How to Structure

a Goaltending Development Program : Part 1

In 2018-19 NHL season, I, Hiroki Wakabayashitook the position of DYHA Jr. Sun Devils Goaltending Director. Goaltending Director in a youth club should mean something more than a traditional “goalie coach” or casually called “goalie guy” who is called in for the practices and given random ice time to work with goalies in the team/club.

As the Goaltending Director, I am in charge of creating and running the developing program for 21 goalies in 11 teams in the organization. In the very first meeting with our Hockey Program Director, we discussed about how to create and secure consistent, adequate ice time for goalies and structure efficient goaltending development program instead of goalie guy doing random or routine “warming up goalies” kind of drills in the first 5 minutes of the practice.

Flip-Flop Skills Session Format

Hiring skills coaches and conducting weekly skills session is getting popular in youth hockey organizations recently. Many organizations utilize goalie coaches in the skills session so they could run the goalie session or goalie station as the part of the skills session. However I’ve often seen conflicts in between head skills coach’s practice plan and goalie coach’s work because the skills coaches sometimes want to use the goalies in 3-4 stations or they simply want the whole ice for the drills. I’ve come to the conclusion that traditional skill session format is not only inefficient for developing goalies but also not flexible for skills coaches to run variety of drills.

Therefore, we restructured our Monday Skills Sessions for 8U to 16U teams in order to give all the goalie to receive exclusive goalie instructions almost every week for 45 mins as below.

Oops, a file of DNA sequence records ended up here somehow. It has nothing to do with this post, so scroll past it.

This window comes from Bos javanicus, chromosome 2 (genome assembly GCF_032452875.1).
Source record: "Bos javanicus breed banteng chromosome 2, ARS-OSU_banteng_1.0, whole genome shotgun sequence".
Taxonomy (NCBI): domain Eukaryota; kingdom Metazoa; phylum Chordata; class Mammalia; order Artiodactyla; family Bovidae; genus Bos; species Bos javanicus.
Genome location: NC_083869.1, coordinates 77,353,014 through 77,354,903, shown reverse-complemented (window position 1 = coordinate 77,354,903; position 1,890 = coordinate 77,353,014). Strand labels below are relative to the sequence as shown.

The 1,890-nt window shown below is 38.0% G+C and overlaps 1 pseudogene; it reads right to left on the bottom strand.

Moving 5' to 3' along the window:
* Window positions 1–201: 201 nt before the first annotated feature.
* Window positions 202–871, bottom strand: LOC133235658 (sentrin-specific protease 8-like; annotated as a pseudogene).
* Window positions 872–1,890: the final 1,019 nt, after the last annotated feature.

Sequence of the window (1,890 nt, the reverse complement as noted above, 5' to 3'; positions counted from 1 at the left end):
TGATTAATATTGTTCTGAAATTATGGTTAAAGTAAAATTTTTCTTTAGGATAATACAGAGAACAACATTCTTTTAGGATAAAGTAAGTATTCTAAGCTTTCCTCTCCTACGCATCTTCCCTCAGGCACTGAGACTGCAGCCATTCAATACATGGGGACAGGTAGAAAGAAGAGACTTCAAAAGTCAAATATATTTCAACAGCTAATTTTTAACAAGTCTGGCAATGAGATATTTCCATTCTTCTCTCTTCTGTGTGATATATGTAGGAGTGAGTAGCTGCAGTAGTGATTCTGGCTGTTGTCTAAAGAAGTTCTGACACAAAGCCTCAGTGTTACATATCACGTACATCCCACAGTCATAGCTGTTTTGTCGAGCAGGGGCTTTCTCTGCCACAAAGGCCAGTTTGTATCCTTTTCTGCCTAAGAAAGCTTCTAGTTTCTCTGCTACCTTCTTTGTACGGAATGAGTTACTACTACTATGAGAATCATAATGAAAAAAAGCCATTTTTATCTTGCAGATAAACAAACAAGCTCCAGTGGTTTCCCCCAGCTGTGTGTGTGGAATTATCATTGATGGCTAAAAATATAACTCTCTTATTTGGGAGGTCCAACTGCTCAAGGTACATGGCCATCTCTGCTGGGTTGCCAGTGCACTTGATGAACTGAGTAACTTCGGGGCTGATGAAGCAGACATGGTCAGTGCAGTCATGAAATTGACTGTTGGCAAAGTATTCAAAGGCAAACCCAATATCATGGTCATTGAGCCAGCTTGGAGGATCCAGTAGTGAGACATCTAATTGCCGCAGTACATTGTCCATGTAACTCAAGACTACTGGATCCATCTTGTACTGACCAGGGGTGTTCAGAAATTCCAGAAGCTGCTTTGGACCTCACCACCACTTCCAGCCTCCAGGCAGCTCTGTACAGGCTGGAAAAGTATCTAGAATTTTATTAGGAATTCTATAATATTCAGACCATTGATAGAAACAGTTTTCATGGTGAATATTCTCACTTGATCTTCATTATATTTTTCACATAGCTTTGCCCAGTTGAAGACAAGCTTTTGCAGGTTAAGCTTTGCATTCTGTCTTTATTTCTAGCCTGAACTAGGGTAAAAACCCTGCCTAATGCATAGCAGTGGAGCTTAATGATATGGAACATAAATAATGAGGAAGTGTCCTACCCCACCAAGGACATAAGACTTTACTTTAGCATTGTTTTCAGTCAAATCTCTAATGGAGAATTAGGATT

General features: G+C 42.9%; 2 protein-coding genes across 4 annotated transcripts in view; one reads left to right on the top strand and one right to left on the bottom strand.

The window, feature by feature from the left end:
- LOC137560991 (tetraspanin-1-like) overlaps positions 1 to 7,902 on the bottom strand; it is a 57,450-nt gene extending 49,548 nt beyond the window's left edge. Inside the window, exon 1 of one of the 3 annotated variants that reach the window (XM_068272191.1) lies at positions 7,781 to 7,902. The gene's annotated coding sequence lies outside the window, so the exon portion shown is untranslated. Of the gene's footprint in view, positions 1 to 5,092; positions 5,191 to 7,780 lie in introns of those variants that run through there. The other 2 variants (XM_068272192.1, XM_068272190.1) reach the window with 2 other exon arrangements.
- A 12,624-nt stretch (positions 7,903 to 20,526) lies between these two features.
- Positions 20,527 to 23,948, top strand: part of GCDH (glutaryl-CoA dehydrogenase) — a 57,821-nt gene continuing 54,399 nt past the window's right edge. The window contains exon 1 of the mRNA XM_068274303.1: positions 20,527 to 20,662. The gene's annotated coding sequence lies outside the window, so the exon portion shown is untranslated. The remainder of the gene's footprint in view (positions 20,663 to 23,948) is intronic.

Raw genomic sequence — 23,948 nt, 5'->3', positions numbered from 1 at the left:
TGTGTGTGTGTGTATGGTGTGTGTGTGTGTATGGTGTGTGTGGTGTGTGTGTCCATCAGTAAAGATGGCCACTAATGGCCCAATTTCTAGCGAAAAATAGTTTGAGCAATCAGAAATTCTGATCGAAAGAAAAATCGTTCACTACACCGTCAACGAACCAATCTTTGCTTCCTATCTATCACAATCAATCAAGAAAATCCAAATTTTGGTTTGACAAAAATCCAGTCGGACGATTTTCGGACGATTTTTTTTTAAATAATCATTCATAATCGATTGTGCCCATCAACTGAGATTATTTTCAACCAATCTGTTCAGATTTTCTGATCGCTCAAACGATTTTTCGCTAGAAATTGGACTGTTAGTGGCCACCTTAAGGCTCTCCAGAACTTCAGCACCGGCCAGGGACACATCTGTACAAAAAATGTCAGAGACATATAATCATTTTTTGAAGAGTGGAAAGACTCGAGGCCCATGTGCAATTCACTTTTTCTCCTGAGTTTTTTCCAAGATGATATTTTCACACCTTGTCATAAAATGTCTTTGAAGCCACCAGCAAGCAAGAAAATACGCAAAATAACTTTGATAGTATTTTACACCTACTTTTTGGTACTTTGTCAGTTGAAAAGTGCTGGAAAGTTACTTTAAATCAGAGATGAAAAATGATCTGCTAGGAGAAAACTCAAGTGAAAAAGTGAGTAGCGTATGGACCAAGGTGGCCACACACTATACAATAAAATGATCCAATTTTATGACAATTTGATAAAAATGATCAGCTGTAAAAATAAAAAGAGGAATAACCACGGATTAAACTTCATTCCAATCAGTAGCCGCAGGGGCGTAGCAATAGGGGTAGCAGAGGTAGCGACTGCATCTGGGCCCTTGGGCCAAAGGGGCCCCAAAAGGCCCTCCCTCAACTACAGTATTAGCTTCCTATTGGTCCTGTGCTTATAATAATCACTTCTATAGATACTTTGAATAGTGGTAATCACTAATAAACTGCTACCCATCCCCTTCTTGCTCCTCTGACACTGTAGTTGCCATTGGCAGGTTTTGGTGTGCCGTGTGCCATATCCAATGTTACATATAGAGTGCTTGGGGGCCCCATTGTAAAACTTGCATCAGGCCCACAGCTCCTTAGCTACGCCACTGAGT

• 5:10-5:55pm, Skills Session 1 : Team A&B (Team C&D goalies with the goalie coach)
  • 6:05-6:50pm, Skills Session 2Team C&D (Team A&B goalies with the goalie coach)
  • 7:00-7:45pm, Skills Session 3Team E&F (Team G&H goalies with the goalie coach)
  • 7:55-8:40pm, Skills Session 4Team G&H (Team E&F goalies with the goalie coach)

Every skills session has two teams on the ice for 45 mins and usually takes 2/3 to 5/6 ice sheet to run 3-5 skills station drills.

Team C&D goalies come to Skills Session 1 ice time to work with the goalie coach while Team A&B goalies are taking shots in skills stations.
Then Team A&B goalies stay for Skills Session 2 ice time to work with the goalie coach while Team C&D goalies are taking shots in skills stations.

Skills Session 3 and 4 will run as same as above flip-flop format. This format allows a group of goalies (usually three to four goalies) to work with the goalie coach for full 45 mins and the skills coaches can use another group of goalies in stations as much as they want. Yes, goalies enjoy 90 mins of ice on Mondays.

Four shooters per goalie session are assigned by the Hockey Program Director communicating through the team managers. They are most likely coming from the same teams as the goalies, Team A&B shooters for Team A&B goalie session, etc. Only exception is 8U because they are too young to become shooters so one of the assistant coaches shoots for 8U goalies.

Weekly Practice Visits

Beside Monday Skills sessions, the goalie coach also visits one practice per week per team when they have shared ice practice. Both teams prepare to provide the goalie coach a part of the neutral zone ice to work with the goalies at a time in the first 30 mins. The goalie coach usually takes two goalies at a time and rotate after 15 mins. 

Combining Monday Skills Sessions and Weekly Practice Visits provide solid 60 mins of goalie specific instruction to each goalie almost every week for all the team except for 18U team. 18U team has no shared ice practice so the goalie coach just visits their practice weekly to work with the goalies.

The goalie instruction ice time is structured. Now let’s structure the contents of instructions!

Go to Part 2

for more information and instruction, contact
Hiroki Wakabayashi